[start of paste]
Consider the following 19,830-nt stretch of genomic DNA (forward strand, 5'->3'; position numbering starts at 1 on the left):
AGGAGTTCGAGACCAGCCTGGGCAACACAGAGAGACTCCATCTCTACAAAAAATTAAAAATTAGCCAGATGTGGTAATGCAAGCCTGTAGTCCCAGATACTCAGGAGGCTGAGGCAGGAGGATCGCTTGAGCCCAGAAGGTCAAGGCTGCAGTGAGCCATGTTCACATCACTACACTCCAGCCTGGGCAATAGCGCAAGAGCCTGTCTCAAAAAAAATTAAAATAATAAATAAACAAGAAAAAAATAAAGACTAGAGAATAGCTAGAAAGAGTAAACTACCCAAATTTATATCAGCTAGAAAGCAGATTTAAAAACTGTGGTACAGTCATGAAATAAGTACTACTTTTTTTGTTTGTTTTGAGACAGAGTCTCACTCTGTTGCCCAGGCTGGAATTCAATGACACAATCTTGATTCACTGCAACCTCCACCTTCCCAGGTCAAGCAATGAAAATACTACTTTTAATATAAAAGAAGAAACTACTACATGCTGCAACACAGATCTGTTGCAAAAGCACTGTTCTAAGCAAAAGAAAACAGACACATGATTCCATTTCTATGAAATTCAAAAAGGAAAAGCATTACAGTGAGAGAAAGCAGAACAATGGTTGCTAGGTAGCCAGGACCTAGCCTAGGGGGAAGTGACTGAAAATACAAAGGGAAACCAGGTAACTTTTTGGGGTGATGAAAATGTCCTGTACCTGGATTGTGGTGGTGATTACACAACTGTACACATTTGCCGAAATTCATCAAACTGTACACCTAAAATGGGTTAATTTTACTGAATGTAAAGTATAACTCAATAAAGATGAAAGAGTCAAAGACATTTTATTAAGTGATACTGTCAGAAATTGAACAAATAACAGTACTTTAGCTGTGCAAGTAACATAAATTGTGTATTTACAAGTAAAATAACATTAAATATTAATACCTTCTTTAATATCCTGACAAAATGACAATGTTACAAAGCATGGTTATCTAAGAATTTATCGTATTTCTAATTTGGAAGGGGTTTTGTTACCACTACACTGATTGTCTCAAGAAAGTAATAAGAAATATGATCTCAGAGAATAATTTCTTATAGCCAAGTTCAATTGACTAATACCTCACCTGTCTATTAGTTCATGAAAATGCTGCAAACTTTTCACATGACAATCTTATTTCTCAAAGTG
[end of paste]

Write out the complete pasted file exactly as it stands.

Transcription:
Consider the following 19,830-nt stretch of genomic DNA (forward strand, 5'->3'; position numbering starts at 1 on the left):
AGGAGTTCGAGACCAGCCTGGGCAACACAGAGAGACTCCATCTCTACAAAAAATTAAAAATTAGCCAGATGTGGTAATGCAAGCCTGTAGTCCCAGATACTCAGGAGGCTGAGGCAGGAGGATCGCTTGAGCCCAGAAGGTCAAGGCTGCAGTGAGCCATGTTCACATCACTACACTCCAGCCTGGGCAATAGCGCAAGAGCCTGTCTCAAAAAAAATTAAAATAATAAATAAACAAGAAAAAAATAAAGACTAGAGAATAGCTAGAAAGAGTAAACTACCCAAATTTATATCAGCTAGAAAGCAGATTTAAAAACTGTGGTACAGTCATGAAATAAGTACTACTTTTTTTGTTTGTTTTGAGACAGAGTCTCACTCTGTTGCCCAGGCTGGAATTCAATGACACAATCTTGATTCACTGCAACCTCCACCTTCCCAGGTCAAGCAATGAAAATACTACTTTTAATATAAAAGAAGAAACTACTACATGCTGCAACACAGATCTGTTGCAAAAGCACTGTTCTAAGCAAAAGAAAACAGACACATGATTCCATTTCTATGAAATTCAAAAAGGAAAAGCATTACAGTGAGAGAAAGCAGAACAATGGTTGCTAGGTAGCCAGGACCTAGCCTAGGGGGAAGTGACTGAAAATACAAAGGGAAACCAGGTAACTTTTTGGGGTGATGAAAATGTCCTGTACCTGGATTGTGGTGGTGATTACACAACTGTACACATTTGCCGAAATTCATCAAACTGTACACCTAAAATGGGTTAATTTTACTGAATGTAAAGTATAACTCAATAAAGATGAAAGAGTCAAAGACATTTTATTAAGTGATACTGTCAGAAATTGAACAAATAACAGTACTTTAGCTGTGCAAGTAACATAAATTGTGTATTTACAAGTAAAATAACATTAAATATTAATACCTTCTTTAATATCCTGACAAAATGACAATGTTACAAAGCATGGTTATCTAAGAATTTATCGTATTTCTAATTTGGAAGGGGTTTTGTTACCACTACACTGATTGTCTCAAGAAAGTAATAAGAAATATGATCTCAGAGAATAATTTCTTATAGCCAAGTTCAATTGACTAATACCTCACCTGTCTATTAGTTCATGAAAATGCTGCAAACTTTTCACATGACAATCTTATTTCTCAAAGTG